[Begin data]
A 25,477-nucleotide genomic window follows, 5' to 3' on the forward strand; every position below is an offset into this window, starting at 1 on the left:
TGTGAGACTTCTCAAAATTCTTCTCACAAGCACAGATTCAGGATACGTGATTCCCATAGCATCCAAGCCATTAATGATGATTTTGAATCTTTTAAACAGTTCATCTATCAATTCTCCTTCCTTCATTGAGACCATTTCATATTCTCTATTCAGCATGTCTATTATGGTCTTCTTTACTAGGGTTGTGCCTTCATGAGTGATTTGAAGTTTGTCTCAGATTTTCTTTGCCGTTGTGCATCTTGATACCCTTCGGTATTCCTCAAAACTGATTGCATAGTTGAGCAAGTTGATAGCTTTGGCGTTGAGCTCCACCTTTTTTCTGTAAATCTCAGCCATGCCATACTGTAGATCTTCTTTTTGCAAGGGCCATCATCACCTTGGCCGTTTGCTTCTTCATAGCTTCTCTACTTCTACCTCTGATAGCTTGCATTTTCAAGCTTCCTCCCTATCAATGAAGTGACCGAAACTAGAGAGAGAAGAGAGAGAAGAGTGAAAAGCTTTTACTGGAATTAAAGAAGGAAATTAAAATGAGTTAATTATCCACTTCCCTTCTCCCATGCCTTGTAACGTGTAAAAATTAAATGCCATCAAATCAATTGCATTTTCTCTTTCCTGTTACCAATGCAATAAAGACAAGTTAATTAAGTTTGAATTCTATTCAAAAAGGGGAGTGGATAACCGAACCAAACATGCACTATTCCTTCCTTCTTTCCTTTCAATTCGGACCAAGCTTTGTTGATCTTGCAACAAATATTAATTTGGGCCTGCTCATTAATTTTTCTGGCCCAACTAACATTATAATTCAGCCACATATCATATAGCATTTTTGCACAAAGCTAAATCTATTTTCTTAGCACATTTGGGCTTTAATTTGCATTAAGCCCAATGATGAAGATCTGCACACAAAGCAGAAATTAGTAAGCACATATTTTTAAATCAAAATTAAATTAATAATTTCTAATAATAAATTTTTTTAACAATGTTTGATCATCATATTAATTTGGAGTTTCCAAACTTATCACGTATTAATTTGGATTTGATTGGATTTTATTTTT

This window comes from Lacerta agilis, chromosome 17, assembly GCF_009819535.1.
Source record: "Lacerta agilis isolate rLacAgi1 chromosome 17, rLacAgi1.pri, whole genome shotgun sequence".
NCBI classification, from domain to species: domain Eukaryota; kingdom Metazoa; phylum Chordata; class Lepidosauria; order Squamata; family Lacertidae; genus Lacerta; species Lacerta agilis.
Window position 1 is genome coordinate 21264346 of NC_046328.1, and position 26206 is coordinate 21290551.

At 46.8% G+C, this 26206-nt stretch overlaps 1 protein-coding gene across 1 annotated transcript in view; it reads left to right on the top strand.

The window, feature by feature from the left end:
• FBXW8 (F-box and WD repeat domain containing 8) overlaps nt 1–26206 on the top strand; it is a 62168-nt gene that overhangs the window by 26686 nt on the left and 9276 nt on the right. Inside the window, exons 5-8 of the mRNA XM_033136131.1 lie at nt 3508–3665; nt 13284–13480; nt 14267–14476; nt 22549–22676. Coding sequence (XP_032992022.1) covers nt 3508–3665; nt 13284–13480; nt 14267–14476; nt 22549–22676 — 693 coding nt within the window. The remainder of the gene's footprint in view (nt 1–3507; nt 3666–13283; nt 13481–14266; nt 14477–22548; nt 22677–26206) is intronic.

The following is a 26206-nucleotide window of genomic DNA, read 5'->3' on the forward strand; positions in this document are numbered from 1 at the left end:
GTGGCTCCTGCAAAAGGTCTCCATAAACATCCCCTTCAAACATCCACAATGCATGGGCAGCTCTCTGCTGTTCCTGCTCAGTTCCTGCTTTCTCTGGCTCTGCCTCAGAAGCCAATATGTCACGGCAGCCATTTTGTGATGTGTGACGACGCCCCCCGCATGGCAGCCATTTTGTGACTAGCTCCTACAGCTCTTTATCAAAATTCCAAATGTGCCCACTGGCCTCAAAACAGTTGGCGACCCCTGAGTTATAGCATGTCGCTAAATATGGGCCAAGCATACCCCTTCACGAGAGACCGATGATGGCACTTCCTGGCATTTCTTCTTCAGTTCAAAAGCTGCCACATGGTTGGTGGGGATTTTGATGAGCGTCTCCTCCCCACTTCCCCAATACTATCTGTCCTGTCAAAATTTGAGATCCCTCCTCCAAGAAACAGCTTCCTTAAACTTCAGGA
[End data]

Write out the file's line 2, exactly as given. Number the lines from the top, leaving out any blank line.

TGTGAGACTTCTCAAAATTCTTCTCACAAGCACAGATTCAGGATACGTGATTCCCATAGCATCCAAGCCATTAATGATGATTTTGAATCTTTTAAACAGTTCATCTATCAATTCTCCTTCCTTCATTGAGACCATTTCATATTCTCTATTCAGCATGTCTATTATGGTCTTCTTTACTAGGGTTGTGCCTTCATGAGTGATTTGAAGTTTGTCTCAGATTTTCTTTGCCGTTGTGCATCTTGATACCCTTCGGTATTCCTCAAAACTGATTGCATAGTTGAGCAAGTTGATAGCTTTGGCGTTGAGCTCCACCTTTTTTCTGTAAATCTCAGCCATGCCATACTGTAGATCTTCTTTTTGCAAGGGCCATCATCACCTTGGCCGTTTGCTTCTTCATAGCTTCTCTACTTCTACCTCTGATAGCTTGCATTTTCAAGCTTCCTCCCTATCAATGAAGTGACCGAAACTAGAGAGAGAAGAGAGAGAAGAGTGAAAAGCTTTTACTGGAATTAAAGAAGGAAATTAAAATGAGTTAATTATCCACTTCCCTTCTCCCATGCCTTGTAACGTGTAAAAATTAAATGCCATCAAATCAATTGCATTTTCTCTTTCCTGTTACCAATGCAATAAAGACAAGTTAATTAAGTTTGAATTCTATTCAAAAAGGGGAGTGGATAACCGAACCAAACATGCACTATTCCTTCCTTCTTTCCTTTCAATTCGGACCAAGCTTTGTTGATCTTGCAACAAATATTAATTTGGGCCTGCTCATTAATTTTTCTGGCCCAACTAACATTATAATTCAGCCACATATCATATAGCATTTTTGCACAAAGCTAAATCTATTTTCTTAGCACATTTGGGCTTTAATTTGCATTAAGCCCAATGATGAAGATCTGCACACAAAGCAGAAATTAGTAAGCACATATTTTTAAATCAAAATTAAATTAATAATTTCTAATAATAAATTTTTTTAACAATGTTTGATCATCATATTAATTTGGAGTTTCCAAACTTATCACGTATTAATTTGGATTTGATTGGATTTTATTTTT